It's never just one thing

This is the second in a series of eight posts detailing concepts and attitudes for sustainable personal change. As one would expect of someone maintaining a 155-pound loss for more than 20 years, my examples have to do with food and weight, but their point is to provide both concepts and practical steps anyone can take to achieve and maintain healthy change. Today’s concept: “It’s never one thing.”

Although I fashioned a headline that seems to put this concept in opposition to the previous one, headlined “It’s all one thing,” they’re actually corollaries.

An ilk of auto ads goes like this: “The XQ7 has more leg room than a Mercedes, accelerates faster than the Land Rover, and has better gas mileage than a Cadillac.” All true statements, but cherry-picked to obscure the basic truth that the XQ7 is a piece of crap that no one would ever think is better than a Mercedes, a Land Rover, or a Cadillac.

Food marketers do this, too. Sugary cereals are “high in fiber.” Ice creams have “no added sugar.” And juice-like kids’ beverages are “high in Vitamin C.” Even when true, these claims are meant to obscure the fact that they’re promoting sugary cereals, ice creams, and juice-like kids’ beverages.

But it’s never just one thing — saying something good about something isn’t the same as saying something is good.

Even outside of marketing, I encounter this reductionism not seldomly, either as an espouser of green living or as the guy who lost a lot of weight: People ask, “What’s the one thing I have to do? Whole foods? High fiber? No GMOs? Low fat? No sugar? No flour? No incandescents? No gas guzzlers? Low carb or low fat? Reuse or recycle?” Please, what’s the one thing!?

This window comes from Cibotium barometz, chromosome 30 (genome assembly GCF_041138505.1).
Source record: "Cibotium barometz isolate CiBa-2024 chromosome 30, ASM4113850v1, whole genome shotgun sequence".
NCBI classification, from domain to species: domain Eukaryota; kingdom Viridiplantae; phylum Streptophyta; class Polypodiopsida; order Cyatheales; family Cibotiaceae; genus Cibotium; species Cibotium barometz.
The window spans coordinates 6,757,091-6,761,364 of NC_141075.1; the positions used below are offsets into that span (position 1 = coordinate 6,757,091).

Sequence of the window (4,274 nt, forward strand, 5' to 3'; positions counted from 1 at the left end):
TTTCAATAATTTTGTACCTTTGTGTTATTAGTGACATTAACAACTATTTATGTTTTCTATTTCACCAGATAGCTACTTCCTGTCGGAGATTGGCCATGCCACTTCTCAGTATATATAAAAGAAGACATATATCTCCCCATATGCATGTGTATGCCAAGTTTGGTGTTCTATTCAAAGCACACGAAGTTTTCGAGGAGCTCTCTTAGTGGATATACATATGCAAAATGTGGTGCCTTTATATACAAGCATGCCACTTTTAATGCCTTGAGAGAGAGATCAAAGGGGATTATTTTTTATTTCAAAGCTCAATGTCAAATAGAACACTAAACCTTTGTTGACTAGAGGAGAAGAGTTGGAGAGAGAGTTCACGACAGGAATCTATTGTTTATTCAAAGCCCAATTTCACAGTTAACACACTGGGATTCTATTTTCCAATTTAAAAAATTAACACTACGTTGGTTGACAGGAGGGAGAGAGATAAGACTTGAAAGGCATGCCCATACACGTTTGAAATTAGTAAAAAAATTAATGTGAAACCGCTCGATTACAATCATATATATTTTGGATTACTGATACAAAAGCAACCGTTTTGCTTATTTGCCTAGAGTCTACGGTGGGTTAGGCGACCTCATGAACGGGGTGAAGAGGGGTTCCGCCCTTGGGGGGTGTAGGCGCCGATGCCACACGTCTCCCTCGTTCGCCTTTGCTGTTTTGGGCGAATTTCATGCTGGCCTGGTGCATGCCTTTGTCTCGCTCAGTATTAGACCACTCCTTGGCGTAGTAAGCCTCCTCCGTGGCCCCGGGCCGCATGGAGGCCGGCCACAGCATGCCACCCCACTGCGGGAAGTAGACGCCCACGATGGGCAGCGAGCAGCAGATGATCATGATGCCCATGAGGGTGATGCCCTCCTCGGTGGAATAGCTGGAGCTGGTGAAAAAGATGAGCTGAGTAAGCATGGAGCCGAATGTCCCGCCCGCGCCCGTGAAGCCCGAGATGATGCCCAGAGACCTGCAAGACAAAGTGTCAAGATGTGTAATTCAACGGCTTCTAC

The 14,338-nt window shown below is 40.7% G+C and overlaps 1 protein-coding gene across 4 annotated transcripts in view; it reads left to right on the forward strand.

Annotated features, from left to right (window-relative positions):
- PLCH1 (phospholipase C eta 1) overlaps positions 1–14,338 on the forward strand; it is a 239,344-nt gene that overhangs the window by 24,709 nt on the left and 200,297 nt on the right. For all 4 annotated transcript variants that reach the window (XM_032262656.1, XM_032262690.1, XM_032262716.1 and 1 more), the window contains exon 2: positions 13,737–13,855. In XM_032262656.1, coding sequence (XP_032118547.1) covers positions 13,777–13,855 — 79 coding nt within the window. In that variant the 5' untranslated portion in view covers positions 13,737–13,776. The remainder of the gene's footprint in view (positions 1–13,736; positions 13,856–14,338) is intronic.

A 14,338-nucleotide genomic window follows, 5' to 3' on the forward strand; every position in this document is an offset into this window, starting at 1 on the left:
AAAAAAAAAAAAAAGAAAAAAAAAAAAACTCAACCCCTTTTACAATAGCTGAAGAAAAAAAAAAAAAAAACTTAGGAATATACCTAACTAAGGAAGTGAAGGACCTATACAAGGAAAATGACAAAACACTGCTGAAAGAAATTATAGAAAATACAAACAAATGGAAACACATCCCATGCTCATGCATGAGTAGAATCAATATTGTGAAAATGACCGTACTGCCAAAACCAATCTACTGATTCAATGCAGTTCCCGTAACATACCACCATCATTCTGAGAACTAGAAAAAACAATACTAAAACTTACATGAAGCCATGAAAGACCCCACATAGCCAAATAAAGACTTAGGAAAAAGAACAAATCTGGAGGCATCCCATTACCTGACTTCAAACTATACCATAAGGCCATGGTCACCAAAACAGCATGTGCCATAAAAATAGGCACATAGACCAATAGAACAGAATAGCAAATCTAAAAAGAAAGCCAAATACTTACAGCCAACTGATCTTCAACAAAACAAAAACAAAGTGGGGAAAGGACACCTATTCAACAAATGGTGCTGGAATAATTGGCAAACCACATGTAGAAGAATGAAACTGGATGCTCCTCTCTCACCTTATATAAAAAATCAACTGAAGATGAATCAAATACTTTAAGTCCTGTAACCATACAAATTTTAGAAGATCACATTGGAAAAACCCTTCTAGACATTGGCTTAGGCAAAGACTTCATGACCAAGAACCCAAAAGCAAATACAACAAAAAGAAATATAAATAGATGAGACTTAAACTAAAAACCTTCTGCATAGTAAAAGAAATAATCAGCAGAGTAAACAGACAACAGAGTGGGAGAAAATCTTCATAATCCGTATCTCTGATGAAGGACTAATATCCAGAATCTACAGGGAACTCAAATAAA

I share the impulse: I too have wanted the perfect answer, the magic potion, the inside track. But what I stumbled into learning is that usually, the right first step to take is any first step.

When I was at one with my couch, I didn’t know that any overt action toward change has at least two effects. One of them is whatever specific effect it was designed for — going for a walk will burn calories, for example. But I have found that once I take an action, it changes me, even if only slightly. The next action no longer seems as great a leap, and directions I never would have considered become obvious successors.

For example, six years ago, not only was I not a gardener, I was puzzled by the enthusiasm that gardeners seemed to have. Now, I just completed my fourth year in a cooperative community garden in my town. That’s a substantial change, but part of what I’m illustrating is that growing some of my family’s food wasn’t even on my radar, never mind my list of goals.

But in 2007, I moved off the sidelines of the sustainability movement, concerned about climate change and wanting to act more like I talked. We bought a Prius, switched over to compact fluorescents, and added insulation to our 1938 bungalow. Obvious stuff, maybe even simplistic. But no way did I see those paths leading into a cooperative community garden.

Now, the connections are obvious: Industrial agriculture is a major contributor to greenhouse gases in several ways. It exists because, in (small) part, because I buy what it produces. Buying locally and/or organically is better, but can have drawbacks in the details, and besides, what’s more local than around the corner? What’s connects me more to the food I eat than coaxing it out of the earth myself?

Have I solved the climate crisis? No. Am I the perfect guardian of my corner of the earth? No. But am I more toward the solution than the problem? I believe so. Am I influencing the future? Well, my son is going to know that food comes from soil, not cellophane.

That is change, and who knows where it will lead.

Author and wellness innovator Michael Prager helps smart companies
make investments in employee wellbeing that pay off in corporate success.
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